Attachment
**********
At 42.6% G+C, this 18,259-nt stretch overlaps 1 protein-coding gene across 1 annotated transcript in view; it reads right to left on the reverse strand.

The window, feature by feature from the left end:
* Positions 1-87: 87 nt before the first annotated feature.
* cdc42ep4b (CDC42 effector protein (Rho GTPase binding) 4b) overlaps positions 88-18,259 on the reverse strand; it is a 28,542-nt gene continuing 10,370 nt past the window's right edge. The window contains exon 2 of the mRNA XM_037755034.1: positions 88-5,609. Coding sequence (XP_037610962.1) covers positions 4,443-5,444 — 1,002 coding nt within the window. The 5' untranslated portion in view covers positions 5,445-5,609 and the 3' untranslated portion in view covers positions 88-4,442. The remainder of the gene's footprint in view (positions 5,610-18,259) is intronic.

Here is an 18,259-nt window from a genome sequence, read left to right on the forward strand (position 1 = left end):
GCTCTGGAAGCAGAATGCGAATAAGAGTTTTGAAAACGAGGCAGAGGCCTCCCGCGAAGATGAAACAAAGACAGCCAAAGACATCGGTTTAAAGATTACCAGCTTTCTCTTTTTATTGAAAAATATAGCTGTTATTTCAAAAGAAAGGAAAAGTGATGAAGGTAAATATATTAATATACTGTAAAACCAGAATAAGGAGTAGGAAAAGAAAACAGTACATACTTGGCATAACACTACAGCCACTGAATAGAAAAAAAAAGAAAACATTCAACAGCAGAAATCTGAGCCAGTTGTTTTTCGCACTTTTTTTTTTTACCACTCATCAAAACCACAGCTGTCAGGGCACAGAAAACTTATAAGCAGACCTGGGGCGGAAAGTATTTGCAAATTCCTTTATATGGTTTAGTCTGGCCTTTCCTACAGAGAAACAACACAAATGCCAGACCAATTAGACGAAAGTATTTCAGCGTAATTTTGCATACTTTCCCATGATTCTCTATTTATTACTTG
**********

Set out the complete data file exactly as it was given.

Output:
At 42.6% G+C, this 18,259-nt stretch overlaps 1 protein-coding gene across 1 annotated transcript in view; it reads right to left on the reverse strand.

The window, feature by feature from the left end:
* Positions 1-87: 87 nt before the first annotated feature.
* cdc42ep4b (CDC42 effector protein (Rho GTPase binding) 4b) overlaps positions 88-18,259 on the reverse strand; it is a 28,542-nt gene continuing 10,370 nt past the window's right edge. The window contains exon 2 of the mRNA XM_037755034.1: positions 88-5,609. Coding sequence (XP_037610962.1) covers positions 4,443-5,444 — 1,002 coding nt within the window. The 5' untranslated portion in view covers positions 5,445-5,609 and the 3' untranslated portion in view covers positions 88-4,442. The remainder of the gene's footprint in view (positions 5,610-18,259) is intronic.

Here is an 18,259-nt window from a genome sequence, read left to right on the forward strand (position 1 = left end):
GCTCTGGAAGCAGAATGCGAATAAGAGTTTTGAAAACGAGGCAGAGGCCTCCCGCGAAGATGAAACAAAGACAGCCAAAGACATCGGTTTAAAGATTACCAGCTTTCTCTTTTTATTGAAAAATATAGCTGTTATTTCAAAAGAAAGGAAAAGTGATGAAGGTAAATATATTAATATACTGTAAAACCAGAATAAGGAGTAGGAAAAGAAAACAGTACATACTTGGCATAACACTACAGCCACTGAATAGAAAAAAAAAGAAAACATTCAACAGCAGAAATCTGAGCCAGTTGTTTTTCGCACTTTTTTTTTTTACCACTCATCAAAACCACAGCTGTCAGGGCACAGAAAACTTATAAGCAGACCTGGGGCGGAAAGTATTTGCAAATTCCTTTATATGGTTTAGTCTGGCCTTTCCTACAGAGAAACAACACAAATGCCAGACCAATTAGACGAAAGTATTTCAGCGTAATTTTGCATACTTTCCCATGATTCTCTATTTATTACTTG